First off, I’m no huge fan of this illustration.  I always wondered how you get to an architectural vision prior to considering the architecture of the business.  Also, the notion of a center point focused around requirements management feels weirdly tactical.  At the level of an Enterprise Architect, I’m dealing with strategies and measures of success.  At the level of a technical architecture, the word “requirements” has an altogether different meaning.  Grouping together the notion of “strategic needs” with “technical requirements” may make sense to a technologist, but I don’t know a single business stakeholder of EA that would agree with grouping those two rather distinct things. 

Who is our audience?

These observations bring me to my first key consideration: If we want to communicate the value stream of Enterprise Architecture, we first should consider the audience, “who are we communicating to?”  If we are communicating to a stakeholder of EA, we should show them the bits of EA that are relevant to them, and we should not show them the bits that are not. 

It is not cynical to gloss over the complex bits of EA when talking to a business stakeholder… it is practical.  In fact, we do it all the time.  If you buy cable TV services, a person from the cable company may come to your house and install a coax cable to your home.  He will mess around with a cable box for a few minutes, and then, if you are lucky, he will show you how to do simple things like changing channels and recording your favorite shows.  Then, he’s off.  He does NOT spend an hour describing the various technical aspects of signal transmission and digital carrier signals.  Why should he?  You don’t care.  You want to watch TV, not get a degree in electrical engineering.  And the same applies to EA.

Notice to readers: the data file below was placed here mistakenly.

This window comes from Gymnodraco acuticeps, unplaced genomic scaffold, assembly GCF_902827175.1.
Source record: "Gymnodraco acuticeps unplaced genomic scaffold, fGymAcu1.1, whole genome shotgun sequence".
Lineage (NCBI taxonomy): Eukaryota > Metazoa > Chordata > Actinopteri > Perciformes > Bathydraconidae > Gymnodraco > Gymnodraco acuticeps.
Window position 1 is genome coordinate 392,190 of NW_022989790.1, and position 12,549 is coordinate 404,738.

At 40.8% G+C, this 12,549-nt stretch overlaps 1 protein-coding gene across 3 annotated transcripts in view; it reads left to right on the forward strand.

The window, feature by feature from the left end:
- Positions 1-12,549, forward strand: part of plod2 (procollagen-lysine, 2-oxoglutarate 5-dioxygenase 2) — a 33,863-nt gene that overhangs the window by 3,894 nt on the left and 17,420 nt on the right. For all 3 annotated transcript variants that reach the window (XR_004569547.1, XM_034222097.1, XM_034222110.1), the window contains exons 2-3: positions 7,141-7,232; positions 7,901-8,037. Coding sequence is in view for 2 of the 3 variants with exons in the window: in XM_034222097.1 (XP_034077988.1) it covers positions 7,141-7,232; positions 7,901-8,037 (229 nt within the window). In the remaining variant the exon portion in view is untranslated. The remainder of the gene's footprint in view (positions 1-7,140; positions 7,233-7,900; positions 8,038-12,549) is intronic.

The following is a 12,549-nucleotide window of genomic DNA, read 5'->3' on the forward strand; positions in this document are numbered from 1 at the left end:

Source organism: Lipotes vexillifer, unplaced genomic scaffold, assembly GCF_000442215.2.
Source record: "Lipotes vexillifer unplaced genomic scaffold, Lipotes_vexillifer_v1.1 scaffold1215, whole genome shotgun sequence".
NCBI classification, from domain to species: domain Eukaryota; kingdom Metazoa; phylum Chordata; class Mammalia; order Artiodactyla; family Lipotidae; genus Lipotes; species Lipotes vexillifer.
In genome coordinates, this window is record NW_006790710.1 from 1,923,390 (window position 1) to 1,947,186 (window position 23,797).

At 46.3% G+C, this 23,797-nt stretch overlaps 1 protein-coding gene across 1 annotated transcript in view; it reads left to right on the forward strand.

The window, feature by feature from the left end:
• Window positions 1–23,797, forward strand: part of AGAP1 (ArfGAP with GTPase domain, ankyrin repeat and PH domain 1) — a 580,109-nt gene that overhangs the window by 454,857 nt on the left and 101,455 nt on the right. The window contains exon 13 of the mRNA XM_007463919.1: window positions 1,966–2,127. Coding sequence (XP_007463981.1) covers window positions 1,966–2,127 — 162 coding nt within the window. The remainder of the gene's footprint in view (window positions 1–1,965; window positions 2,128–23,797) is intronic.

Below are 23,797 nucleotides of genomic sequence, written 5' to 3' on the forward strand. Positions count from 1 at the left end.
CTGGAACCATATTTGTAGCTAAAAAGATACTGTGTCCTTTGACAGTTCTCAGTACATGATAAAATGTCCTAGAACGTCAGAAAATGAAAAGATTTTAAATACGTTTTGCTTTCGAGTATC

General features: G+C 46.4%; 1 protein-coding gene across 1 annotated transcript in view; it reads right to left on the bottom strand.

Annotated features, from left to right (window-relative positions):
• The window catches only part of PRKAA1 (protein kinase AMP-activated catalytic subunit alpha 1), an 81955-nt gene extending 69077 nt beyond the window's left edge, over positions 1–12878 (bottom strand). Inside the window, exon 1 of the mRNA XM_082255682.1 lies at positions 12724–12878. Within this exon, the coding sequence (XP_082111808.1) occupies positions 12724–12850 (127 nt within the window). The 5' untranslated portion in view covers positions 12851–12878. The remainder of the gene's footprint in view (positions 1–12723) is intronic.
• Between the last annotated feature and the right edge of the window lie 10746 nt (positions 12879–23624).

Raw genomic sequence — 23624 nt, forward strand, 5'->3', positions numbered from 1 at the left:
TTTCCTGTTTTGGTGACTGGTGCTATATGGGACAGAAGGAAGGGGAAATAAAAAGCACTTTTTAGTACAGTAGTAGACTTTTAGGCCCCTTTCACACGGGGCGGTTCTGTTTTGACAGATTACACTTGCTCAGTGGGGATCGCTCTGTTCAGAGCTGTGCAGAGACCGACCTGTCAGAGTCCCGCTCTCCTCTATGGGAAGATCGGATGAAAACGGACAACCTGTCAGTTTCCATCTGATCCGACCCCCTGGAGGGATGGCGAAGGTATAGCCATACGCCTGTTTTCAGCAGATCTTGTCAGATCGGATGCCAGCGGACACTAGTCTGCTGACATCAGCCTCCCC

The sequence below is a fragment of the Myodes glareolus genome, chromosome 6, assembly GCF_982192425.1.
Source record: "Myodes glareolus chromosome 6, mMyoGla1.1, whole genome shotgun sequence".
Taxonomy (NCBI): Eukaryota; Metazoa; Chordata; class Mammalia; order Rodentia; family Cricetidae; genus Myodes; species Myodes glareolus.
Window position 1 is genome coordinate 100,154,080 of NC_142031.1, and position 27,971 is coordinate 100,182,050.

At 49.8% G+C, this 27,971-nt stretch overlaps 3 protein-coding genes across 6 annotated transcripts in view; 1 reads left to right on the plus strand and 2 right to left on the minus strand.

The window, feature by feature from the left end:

Secondly, if we want to communicate EA, let’s recognize that different people interact with Enterprise Architecture in different ways.  Business stakeholders will interact with Enterprise Architecture to ensure that their strategies are being executed effectively, with minimal interference, and producing a result that considers things like security, cost of ownership, and the ability to cope with rapid changes in the marketplace.


  1. We have to care who we are speaking to, and we have to reflect the things that they care about.
  2. We have to show them the details that matter to them and obscure the details that don’t.
  3. We should illustrate the activities in the context of the processes that they understand, and not at a conceptual level that may be difficult to relate to their daily experience.


The ADM from TOGAF is an odd bird, because it attempts to be all things to all people.  It represents EA in a way that every stakeholder can use, but honestly, no stakeholder can use it.  It is not wrong.  Far from it.  But it is not useful because it violates every single one of the rules above.  The ADM reflects the EA viewpoint, but not the viewpoint of the customers of EA at a level that they can grasp, understand, and most importantly, use.  So let’s keep the ADM in our court, and create a view of the EA process that is relevant to our stakeholders.

So who are our stakeholders?  For the sake of this post, I’m going to select one set of stakeholders and ignore the rest.  Is that correct?  Nope, but it is practical for a blog post.  What this means is that the rest of this post produces an answer of the “right” representation only for one class of stakeholders… another representation would likely be needed for different people.  That is the nature of EA.  Let’s not fret it.

Stakeholders: Non-technologists